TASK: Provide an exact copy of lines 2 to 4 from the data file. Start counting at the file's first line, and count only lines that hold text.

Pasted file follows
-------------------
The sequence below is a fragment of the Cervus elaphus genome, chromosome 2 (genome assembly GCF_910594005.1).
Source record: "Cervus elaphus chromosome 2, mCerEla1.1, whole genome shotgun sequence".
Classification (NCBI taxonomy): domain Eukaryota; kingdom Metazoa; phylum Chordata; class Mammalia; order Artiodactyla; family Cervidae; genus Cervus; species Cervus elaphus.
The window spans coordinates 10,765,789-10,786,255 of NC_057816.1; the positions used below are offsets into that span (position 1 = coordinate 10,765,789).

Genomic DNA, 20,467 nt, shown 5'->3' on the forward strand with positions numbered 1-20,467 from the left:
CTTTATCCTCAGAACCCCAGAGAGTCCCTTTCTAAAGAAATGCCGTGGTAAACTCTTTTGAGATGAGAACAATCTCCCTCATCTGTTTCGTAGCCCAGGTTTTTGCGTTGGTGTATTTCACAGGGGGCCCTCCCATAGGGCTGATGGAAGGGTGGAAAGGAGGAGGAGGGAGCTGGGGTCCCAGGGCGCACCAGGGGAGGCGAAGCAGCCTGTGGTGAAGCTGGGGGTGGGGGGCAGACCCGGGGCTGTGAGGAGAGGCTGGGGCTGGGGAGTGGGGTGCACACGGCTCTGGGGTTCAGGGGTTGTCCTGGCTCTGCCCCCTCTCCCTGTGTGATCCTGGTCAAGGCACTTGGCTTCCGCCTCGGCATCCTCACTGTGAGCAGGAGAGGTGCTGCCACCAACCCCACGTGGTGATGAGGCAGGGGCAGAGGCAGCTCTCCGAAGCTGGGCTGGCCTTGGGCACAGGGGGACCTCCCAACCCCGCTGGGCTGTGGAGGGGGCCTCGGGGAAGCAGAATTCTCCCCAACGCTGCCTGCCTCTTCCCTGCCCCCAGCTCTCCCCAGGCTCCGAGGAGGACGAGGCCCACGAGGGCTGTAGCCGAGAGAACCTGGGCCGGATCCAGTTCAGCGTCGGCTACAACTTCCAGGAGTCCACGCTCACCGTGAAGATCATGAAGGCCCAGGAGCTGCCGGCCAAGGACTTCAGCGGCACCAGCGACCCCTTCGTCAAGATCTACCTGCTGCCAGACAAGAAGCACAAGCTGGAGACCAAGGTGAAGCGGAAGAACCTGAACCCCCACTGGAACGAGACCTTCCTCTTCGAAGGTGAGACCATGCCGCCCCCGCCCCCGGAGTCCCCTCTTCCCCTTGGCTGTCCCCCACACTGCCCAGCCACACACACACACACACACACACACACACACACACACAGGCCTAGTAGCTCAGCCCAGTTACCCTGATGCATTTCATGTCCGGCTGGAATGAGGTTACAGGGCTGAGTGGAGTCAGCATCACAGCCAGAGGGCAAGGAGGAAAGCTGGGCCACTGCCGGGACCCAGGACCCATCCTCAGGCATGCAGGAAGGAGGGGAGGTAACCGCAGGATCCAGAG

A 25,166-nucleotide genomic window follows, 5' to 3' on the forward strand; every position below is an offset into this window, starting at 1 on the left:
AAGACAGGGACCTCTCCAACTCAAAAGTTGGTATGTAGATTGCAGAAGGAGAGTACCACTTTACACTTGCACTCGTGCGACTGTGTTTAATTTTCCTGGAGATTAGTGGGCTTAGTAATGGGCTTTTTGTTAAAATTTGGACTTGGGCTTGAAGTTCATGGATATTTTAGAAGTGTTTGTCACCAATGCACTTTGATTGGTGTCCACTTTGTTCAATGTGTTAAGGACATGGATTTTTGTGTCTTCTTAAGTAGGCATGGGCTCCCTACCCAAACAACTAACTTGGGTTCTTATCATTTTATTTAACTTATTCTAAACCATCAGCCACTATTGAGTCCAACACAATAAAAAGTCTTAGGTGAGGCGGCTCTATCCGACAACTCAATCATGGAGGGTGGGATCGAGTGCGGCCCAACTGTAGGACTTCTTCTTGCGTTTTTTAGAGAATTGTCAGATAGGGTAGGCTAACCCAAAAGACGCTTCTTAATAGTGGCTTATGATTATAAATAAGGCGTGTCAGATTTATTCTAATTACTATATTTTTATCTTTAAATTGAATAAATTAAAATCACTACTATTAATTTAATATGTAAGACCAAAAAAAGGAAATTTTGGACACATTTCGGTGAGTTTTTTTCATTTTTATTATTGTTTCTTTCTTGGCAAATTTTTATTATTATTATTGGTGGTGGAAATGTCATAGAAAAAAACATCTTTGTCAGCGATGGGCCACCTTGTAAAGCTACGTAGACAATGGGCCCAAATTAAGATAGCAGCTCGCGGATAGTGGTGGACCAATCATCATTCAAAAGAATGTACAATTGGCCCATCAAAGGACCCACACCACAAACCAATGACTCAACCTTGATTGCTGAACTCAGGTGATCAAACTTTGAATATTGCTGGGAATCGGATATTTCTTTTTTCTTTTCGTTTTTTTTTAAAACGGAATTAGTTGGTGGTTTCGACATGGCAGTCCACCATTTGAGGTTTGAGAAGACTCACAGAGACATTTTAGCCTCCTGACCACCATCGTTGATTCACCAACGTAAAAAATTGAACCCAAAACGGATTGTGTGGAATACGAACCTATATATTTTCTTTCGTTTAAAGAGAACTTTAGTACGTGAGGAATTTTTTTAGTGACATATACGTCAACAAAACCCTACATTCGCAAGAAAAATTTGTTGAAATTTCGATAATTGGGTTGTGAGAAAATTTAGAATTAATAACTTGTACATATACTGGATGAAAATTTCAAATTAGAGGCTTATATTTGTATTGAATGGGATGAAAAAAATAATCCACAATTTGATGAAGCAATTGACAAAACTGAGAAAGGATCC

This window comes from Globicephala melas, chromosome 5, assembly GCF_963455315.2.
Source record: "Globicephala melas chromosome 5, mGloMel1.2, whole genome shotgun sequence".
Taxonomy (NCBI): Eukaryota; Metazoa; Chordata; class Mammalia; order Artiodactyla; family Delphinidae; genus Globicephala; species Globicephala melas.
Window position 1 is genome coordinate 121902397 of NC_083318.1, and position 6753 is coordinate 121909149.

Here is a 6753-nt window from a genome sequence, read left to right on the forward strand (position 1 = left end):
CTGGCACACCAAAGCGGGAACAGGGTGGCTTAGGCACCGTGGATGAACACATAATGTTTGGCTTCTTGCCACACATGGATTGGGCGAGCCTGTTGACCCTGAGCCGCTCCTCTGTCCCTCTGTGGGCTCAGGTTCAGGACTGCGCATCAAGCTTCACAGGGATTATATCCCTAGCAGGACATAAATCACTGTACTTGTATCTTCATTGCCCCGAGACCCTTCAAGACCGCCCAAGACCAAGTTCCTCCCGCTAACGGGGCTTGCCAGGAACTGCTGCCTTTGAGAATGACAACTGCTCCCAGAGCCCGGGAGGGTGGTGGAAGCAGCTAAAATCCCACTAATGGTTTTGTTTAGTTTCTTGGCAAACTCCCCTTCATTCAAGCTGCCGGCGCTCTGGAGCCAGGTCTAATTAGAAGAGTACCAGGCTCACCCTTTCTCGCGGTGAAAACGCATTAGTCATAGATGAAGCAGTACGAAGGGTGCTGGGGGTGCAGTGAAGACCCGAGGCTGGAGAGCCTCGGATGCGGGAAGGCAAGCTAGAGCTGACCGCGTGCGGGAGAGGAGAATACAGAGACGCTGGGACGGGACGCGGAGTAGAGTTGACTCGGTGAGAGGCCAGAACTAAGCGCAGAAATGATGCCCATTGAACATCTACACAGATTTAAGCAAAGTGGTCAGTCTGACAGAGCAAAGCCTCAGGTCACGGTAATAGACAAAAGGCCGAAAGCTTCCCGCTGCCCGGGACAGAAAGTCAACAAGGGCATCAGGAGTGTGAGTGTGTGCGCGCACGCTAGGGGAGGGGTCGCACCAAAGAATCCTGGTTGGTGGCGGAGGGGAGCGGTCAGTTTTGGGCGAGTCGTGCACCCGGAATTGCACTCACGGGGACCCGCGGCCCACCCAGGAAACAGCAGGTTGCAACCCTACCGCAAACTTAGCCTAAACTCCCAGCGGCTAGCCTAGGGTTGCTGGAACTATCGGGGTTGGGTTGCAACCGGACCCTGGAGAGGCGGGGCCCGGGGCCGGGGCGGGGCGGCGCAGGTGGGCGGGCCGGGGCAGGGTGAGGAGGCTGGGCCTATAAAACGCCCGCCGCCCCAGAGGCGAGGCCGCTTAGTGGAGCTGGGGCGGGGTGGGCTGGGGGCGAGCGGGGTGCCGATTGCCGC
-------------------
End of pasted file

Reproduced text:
Source record: "Cervus elaphus chromosome 2, mCerEla1.1, whole genome shotgun sequence".
Classification (NCBI taxonomy): domain Eukaryota; kingdom Metazoa; phylum Chordata; class Mammalia; order Artiodactyla; family Cervidae; genus Cervus; species Cervus elaphus.
The window spans coordinates 10,765,789-10,786,255 of NC_057816.1; the positions used below are offsets into that span (position 1 = coordinate 10,765,789).